Okay, now the pump is out. First, find the three visible screws that hold the motor to the pipe assembly (two of them are visible in the first photo, partly unscrewed), get a laundry marker, and mark the plastic where the screws go in so that when you re-assemble, you don’t have to figure out which holes they go into. Then separate the two parts of the pump - the motor and the rest of it - by undoing the three screws. We kept using our #2 Philips but a #1 might fit better; the screws came right out so it wasn’t an issue. And look what we found: a safety pin blocking the impeller (the moving part) from moving! No wonder the pump was warm. (If the pump is not warm, that indicates no current reaching it. However, on this washer, the pump does tend to get blocked more than anything else.)
A new pump will run you at least $170, probably more, from GE, so it’s well worth taking it apart and fixing it yourself, especially with service calls at $70 per hour.
I tried to get some of the lint out, with moderate success. This is a badly sealed pump and frankly I'm not impressed by the filter design, either. Someone got cheap in the engineering process and did not consider that owners do not want to take their pumps out every two years. Be careful with what you put into the machine!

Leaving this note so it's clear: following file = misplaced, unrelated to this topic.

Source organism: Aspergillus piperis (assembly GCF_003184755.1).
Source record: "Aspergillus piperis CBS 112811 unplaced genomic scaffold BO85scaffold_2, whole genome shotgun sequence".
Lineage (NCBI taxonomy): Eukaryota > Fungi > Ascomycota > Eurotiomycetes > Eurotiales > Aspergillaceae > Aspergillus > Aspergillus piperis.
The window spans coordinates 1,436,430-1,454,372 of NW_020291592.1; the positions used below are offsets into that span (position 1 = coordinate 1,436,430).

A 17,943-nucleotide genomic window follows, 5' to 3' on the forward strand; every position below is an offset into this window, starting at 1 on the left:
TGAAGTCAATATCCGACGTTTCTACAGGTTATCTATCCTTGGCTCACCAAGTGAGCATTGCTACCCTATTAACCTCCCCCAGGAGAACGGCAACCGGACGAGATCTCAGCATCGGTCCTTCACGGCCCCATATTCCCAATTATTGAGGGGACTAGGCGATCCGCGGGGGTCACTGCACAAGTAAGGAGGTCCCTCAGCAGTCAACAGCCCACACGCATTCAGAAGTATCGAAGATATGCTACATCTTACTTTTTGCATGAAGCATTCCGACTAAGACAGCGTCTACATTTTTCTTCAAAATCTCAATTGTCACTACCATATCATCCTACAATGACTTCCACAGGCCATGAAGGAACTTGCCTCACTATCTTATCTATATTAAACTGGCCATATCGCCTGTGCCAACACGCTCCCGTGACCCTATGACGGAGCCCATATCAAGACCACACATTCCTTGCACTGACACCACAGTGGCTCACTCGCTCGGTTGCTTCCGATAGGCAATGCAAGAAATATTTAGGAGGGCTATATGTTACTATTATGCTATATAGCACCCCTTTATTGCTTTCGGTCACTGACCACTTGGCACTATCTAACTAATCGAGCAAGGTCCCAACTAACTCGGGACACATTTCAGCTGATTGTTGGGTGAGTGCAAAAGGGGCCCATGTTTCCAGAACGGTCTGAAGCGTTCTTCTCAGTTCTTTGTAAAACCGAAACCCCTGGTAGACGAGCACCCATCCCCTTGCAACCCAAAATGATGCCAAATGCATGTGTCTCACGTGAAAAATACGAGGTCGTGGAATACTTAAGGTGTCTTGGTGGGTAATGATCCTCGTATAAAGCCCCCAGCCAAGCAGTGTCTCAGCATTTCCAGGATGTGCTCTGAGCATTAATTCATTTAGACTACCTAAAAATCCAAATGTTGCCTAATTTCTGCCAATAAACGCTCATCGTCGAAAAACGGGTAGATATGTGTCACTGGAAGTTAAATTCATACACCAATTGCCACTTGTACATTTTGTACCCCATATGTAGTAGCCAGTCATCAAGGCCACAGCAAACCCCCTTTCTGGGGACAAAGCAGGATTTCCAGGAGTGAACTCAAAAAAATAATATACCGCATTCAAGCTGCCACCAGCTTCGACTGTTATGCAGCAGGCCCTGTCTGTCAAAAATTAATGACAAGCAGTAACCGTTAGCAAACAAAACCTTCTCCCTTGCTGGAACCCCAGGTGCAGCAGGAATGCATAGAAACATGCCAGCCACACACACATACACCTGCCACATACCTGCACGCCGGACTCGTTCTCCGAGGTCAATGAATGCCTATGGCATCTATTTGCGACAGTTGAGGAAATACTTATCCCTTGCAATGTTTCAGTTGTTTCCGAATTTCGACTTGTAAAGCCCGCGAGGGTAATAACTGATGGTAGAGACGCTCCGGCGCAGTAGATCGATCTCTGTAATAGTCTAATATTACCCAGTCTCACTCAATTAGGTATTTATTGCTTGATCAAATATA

When you re-assemble the pump, make sure you put the screws back into the holes that have threads.
Putting everything back was easy enough - be careful about pushing the white stubs into the black washer things (for the drain-pipe), and you may find the wires a little short, but it’s easier than getting it out. I had a photo of what the pump looked like before I took it apart, and now you do to, so you can easily put it back together the right way. The hardest part of getting everything back together was wiping up the water that spilled from the hose, and then getting the outer lid back on without someone to hold it in place.
Posted on Sep 11, 2008
SOURCE: no spin - agitate
You just do this
Posted on Jul 08, 2009
Check the cold water hose. My brand new machine had this behavior until I discovered a kink in the cold water hose - works great now.
Posted on Sep 04, 2009